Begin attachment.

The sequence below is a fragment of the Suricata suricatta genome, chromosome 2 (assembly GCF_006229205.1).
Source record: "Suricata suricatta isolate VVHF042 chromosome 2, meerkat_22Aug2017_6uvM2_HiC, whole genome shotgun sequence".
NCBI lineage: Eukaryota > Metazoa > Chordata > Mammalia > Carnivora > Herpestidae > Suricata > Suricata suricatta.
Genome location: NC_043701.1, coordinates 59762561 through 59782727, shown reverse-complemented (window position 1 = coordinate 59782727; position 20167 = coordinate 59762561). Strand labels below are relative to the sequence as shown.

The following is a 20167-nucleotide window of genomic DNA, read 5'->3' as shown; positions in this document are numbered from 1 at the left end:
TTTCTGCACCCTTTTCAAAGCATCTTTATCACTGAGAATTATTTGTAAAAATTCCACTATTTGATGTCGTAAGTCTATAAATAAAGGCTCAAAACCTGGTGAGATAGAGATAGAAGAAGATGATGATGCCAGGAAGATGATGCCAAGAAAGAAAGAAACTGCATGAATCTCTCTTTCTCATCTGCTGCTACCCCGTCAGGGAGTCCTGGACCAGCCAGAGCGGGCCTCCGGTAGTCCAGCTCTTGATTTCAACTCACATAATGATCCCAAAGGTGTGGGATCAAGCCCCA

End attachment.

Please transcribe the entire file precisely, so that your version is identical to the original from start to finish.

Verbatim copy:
The sequence below is a fragment of the Suricata suricatta genome, chromosome 2 (assembly GCF_006229205.1).
Source record: "Suricata suricatta isolate VVHF042 chromosome 2, meerkat_22Aug2017_6uvM2_HiC, whole genome shotgun sequence".
NCBI lineage: Eukaryota > Metazoa > Chordata > Mammalia > Carnivora > Herpestidae > Suricata > Suricata suricatta.
Genome location: NC_043701.1, coordinates 59762561 through 59782727, shown reverse-complemented (window position 1 = coordinate 59782727; position 20167 = coordinate 59762561). Strand labels below are relative to the sequence as shown.

The following is a 20167-nucleotide window of genomic DNA, read 5'->3' as shown; positions in this document are numbered from 1 at the left end:
TTTCTGCACCCTTTTCAAAGCATCTTTATCACTGAGAATTATTTGTAAAAATTCCACTATTTGATGTCGTAAGTCTATAAATAAAGGCTCAAAACCTGGTGAGATAGAGATAGAAGAAGATGATGATGCCAGGAAGATGATGCCAAGAAAGAAAGAAACTGCATGAATCTCTCTTTCTCATCTGCTGCTACCCCGTCAGGGAGTCCTGGACCAGCCAGAGCGGGCCTCCGGTAGTCCAGCTCTTGATTTCAACTCACATAATGATCCCAAAGGTGTGGGATCAAGCCCCA